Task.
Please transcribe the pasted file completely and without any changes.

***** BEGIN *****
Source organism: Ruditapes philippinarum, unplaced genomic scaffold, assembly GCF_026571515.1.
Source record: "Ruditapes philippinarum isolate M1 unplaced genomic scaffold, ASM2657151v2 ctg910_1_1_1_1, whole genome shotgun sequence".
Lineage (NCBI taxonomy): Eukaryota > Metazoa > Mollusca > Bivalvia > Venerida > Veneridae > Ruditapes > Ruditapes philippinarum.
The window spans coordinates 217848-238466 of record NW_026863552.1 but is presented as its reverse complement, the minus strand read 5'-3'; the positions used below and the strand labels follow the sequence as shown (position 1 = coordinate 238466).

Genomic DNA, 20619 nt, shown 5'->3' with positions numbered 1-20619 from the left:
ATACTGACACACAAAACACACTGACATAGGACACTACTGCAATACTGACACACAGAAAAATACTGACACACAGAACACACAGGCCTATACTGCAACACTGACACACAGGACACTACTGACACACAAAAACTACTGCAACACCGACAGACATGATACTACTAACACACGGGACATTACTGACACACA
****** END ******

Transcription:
Source organism: Ruditapes philippinarum, unplaced genomic scaffold, assembly GCF_026571515.1.
Source record: "Ruditapes philippinarum isolate M1 unplaced genomic scaffold, ASM2657151v2 ctg910_1_1_1_1, whole genome shotgun sequence".
Lineage (NCBI taxonomy): Eukaryota > Metazoa > Mollusca > Bivalvia > Venerida > Veneridae > Ruditapes > Ruditapes philippinarum.
The window spans coordinates 217848-238466 of record NW_026863552.1 but is presented as its reverse complement, the minus strand read 5'-3'; the positions used below and the strand labels follow the sequence as shown (position 1 = coordinate 238466).

Genomic DNA, 20619 nt, shown 5'->3' with positions numbered 1-20619 from the left:
ATACTGACACACAAAACACACTGACATAGGACACTACTGCAATACTGACACACAGAAAAATACTGACACACAGAACACACAGGCCTATACTGCAACACTGACACACAGGACACTACTGACACACAAAAACTACTGCAACACCGACAGACATGATACTACTAACACACGGGACATTACTGACACACA